Scoff as much as you like about Facebook Do-Gooders, (and I often scoff at the idea myself,) this altruism wasn’t a performance. People showed up. Everyone showed up. Our local City Building became the evacuation center at one point, and the traffic in front of the building was thicker than I’ve seen in cities with populations a hundred times larger. Firefighters poured in from other towns, even other states, to help. Volunteers in Ashland served about 600 meals a day to ranchers and firefighters from the High School cafeteria. I saw a Facebook post that the local Dollar General was organizing donations for the firefighters and, when I arrived at the store, not a half hour later, the stack of donated bottled water and granola bars, eyedrops and allergy medication, was taller than I am.
After the flames died down, and the extent of the damage became apparent, a whole new wave of generosity poured in. Ranchers within driving distance showed up to help with the dead and injured cattle. Hay bales poured in by the truckload, until there was so much, the locals asked people to stop sending it. The local hardware store took donations for fencing supplies, which it sold for cost. And the local Bank President, Kendal Kay, at the Stockgrowers State Bank, donated $25,000 immediately to help, and then stayed up nights trying to free up more money to help cover his customers’ losses.
“The main thing I know is that Ashland and Clark County will survive,” Kendal Kay said to the Wichita Eagle, with tears in his eyes. “But what we don’t know is where we’re going to get enough money to do that.”
Randall Spare, an Ashland veterinarian, shared this story with the Kansas City Star:
In addition to the heroic efforts of the firefighters, Spare said another resident should be credited with helping save the town.
Mike Harden, he said, pulled a disc behind his tractor to break up the ground on the edges of town. That, and a green field of wheat that runs east to west along the north side of town, kept the fire from entering the city, he said.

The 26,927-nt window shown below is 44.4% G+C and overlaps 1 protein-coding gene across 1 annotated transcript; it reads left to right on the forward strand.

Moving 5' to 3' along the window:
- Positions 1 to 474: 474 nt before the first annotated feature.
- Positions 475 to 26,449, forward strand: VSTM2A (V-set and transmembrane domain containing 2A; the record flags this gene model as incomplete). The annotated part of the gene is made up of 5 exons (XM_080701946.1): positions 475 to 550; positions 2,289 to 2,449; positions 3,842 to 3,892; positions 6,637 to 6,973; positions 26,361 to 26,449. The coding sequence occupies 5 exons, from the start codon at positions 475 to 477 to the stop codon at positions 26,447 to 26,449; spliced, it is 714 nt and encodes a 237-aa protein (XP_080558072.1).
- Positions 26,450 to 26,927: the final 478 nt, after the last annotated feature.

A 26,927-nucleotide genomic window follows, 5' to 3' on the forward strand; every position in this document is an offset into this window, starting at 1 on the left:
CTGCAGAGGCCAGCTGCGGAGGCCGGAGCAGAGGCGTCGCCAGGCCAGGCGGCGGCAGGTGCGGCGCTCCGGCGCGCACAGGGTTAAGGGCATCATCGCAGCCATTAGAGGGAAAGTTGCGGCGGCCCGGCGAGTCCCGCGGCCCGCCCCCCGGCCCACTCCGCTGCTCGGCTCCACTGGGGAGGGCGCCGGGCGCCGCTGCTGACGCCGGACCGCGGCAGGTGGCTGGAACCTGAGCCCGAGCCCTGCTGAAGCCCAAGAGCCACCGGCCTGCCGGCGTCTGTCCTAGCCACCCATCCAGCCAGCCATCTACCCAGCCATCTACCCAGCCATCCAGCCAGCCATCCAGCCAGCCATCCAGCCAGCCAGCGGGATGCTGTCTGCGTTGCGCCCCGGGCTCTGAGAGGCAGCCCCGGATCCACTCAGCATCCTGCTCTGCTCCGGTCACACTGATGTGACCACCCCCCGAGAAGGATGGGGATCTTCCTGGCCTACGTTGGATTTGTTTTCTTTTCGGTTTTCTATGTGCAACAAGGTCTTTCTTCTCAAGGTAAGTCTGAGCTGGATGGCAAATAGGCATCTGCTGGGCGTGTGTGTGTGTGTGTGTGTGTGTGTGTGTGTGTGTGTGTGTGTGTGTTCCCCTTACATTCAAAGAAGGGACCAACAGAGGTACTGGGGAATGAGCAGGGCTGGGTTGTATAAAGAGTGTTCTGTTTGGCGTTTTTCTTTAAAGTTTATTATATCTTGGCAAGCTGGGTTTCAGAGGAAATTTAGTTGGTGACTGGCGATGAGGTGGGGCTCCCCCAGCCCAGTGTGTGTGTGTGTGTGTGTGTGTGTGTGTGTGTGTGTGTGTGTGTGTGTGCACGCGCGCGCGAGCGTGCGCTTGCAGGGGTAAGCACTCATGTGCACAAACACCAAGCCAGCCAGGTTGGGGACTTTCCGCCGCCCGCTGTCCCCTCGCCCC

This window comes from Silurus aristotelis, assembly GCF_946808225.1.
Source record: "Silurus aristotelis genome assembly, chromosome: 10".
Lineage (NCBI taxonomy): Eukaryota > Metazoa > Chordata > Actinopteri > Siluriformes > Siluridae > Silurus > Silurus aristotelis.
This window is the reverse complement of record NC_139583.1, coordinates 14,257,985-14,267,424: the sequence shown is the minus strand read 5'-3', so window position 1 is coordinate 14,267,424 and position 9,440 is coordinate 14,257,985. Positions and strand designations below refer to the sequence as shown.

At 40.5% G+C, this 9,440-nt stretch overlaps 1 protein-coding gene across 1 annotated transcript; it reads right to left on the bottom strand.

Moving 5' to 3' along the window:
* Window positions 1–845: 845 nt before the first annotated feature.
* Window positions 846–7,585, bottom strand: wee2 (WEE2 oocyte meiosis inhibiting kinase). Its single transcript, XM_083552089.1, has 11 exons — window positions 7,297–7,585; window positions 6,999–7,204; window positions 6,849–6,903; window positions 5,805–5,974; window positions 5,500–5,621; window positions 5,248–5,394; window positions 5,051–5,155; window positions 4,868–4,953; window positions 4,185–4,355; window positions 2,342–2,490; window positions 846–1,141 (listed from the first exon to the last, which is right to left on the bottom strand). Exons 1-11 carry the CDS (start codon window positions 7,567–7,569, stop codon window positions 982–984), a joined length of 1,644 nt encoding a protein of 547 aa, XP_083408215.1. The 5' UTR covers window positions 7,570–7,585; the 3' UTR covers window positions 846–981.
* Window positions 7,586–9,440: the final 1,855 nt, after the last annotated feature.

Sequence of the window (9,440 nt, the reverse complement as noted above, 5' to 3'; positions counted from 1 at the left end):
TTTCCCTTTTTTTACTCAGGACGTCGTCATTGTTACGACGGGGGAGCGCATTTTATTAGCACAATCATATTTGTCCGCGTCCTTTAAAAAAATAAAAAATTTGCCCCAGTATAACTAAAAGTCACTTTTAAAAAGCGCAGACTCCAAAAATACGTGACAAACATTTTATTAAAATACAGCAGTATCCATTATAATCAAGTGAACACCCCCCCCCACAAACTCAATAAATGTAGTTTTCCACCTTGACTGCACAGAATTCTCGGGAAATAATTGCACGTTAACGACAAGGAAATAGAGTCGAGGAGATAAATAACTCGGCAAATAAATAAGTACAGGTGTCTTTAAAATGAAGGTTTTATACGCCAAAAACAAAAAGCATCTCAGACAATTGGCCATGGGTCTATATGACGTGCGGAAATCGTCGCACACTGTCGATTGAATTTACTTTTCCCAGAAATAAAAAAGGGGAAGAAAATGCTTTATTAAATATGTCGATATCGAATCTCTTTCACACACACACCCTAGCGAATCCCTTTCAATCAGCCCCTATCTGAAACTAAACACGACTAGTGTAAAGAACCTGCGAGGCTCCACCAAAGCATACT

“He literally saved my home,” Spare said, his voice quaking. “The fire was within 100 yards of my home, and he disked the ground around it to keep it from spreading. And then at 1 in the morning, his tractor broke down, so he went and got on his road grader and graded around a house southeast of town and saved it. Then he went out and graded a spot in a pasture to keep a fire contained.”
It’s that kind of spirit and selflessness, Spare said, that convinces him the community will recover.
There are so many stories like those of Mike Harden in the wake of this disaster. And I was deeply impressed, in the days and weeks after the fire, with the time and care local reporters put into sharing them. In addition to spreading news of the fires, many of the reporters took the time to reflect on the kind of life those suffering had chosen, the fierce closeness of the communities and the fickle land they live and work on. I wish I could link to every detailed, in-depth, heartfelt article I’ve read, but here’s a list of some of the best, and I recommend that everyone take the time to read them, to understand the depth of the grief and the camaraderie we’ve witnessed lately:
The days when the fire was blazing were a nightmare. And the devastation left behind still reduces me to tears—especially the descriptions of animals injured and killed and the homes lost. Truly, I would not wish these horrors on any community. But, if it had to happen somewhere, I am almost grateful this terrible loss swept through our towns, which are filled with people with the perseverance, integrity and selflessness to face it.
I would like to believe that any group of people, anywhere in the world, would have responded just as admirably, but honestly I don’t believe that’s true. My cynicism isn’t gone, really. It’s just relaxed within the borders of the communities I’ve known in Kansas. Say what you will about politics, or religion, or whatever. You don’t have to agree with everything they believe. But the people here show up. Likely it’s because they feel that the larger world doesn’t care much about them, underestimates them, mocks them. But they know the worth of their own labors, growing the food supply for the world. And they know the worth of their neighbors and friends. What matters, when you live this difficult life, is who makes the effort—who disks the land at one in the morning to keep the fire from your house, who arrives with a backhoe to help you bury your dead cows, who cooks the meals and drives in the hay. Those are the people who keep a town alive. The ones who ask, “How can I help?” and then actually do it.
All the rest is just talk.
Tonya Stiles is Co-Publisher of the Canyon Country Zephyr.